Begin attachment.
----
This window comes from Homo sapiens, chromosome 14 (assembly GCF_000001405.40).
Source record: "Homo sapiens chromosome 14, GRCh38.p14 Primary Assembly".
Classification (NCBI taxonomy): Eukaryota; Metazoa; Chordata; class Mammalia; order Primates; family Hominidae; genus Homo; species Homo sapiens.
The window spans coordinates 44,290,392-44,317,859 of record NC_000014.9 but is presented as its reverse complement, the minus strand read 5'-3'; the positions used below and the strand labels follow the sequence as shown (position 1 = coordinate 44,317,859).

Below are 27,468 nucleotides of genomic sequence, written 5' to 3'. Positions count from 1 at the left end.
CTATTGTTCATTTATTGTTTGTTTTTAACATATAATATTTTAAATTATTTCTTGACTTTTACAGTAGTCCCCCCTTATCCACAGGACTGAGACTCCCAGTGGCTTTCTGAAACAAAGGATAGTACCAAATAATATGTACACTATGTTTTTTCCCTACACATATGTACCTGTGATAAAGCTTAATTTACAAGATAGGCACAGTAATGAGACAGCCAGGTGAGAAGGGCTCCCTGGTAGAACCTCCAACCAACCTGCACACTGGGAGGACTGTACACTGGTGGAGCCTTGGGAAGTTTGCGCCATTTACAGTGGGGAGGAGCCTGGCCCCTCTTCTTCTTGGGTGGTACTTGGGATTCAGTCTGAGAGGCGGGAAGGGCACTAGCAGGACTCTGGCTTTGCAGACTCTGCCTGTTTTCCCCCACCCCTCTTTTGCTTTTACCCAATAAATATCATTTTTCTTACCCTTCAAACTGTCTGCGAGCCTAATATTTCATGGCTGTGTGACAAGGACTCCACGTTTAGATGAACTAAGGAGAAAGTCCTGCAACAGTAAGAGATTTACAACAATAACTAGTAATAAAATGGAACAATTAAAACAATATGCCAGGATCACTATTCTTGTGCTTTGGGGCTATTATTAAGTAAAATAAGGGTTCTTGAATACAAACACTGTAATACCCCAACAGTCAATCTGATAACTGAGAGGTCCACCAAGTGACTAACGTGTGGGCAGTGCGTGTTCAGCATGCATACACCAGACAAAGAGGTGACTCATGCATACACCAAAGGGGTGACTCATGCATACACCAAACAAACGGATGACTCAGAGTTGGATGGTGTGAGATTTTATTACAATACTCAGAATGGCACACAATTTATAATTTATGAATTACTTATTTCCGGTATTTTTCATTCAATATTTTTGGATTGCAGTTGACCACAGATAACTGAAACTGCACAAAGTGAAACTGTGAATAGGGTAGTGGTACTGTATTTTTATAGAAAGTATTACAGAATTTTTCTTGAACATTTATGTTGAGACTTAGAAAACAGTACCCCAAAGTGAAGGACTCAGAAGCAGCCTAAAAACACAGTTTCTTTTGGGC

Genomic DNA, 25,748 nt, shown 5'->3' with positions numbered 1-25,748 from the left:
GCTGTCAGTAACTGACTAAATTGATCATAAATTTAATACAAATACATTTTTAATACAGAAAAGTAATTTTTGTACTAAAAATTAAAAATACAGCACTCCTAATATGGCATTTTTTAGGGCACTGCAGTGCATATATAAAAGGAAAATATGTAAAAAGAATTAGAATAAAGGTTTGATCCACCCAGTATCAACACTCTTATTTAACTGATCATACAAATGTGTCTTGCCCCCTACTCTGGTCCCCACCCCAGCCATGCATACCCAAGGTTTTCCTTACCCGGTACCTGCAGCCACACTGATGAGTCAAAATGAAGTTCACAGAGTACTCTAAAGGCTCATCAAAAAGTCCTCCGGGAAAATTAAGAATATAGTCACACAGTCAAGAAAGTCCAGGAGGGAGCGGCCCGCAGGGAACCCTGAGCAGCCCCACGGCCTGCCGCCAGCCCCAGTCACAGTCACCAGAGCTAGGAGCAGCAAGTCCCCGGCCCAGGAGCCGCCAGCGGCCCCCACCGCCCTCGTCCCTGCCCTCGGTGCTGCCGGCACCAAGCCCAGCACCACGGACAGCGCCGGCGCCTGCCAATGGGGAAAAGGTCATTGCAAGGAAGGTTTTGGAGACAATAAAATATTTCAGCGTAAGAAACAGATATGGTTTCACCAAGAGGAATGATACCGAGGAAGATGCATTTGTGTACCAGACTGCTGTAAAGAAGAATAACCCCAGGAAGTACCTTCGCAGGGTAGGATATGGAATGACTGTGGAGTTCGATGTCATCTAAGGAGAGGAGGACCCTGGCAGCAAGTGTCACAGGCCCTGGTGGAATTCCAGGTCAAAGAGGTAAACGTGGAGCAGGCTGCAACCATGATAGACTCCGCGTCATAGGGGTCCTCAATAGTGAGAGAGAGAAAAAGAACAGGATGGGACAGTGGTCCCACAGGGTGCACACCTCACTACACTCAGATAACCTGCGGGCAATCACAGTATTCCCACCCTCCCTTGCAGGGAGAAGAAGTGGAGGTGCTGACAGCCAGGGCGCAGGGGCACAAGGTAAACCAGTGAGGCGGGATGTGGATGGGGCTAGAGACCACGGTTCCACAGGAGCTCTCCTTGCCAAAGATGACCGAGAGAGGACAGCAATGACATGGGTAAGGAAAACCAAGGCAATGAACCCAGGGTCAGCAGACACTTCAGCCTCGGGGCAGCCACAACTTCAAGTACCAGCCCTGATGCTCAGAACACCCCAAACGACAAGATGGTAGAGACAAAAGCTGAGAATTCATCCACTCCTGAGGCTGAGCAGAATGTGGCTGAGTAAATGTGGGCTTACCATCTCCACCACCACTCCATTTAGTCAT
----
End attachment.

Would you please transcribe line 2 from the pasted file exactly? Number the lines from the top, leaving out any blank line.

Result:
Source record: "Homo sapiens chromosome 14, GRCh38.p14 Primary Assembly".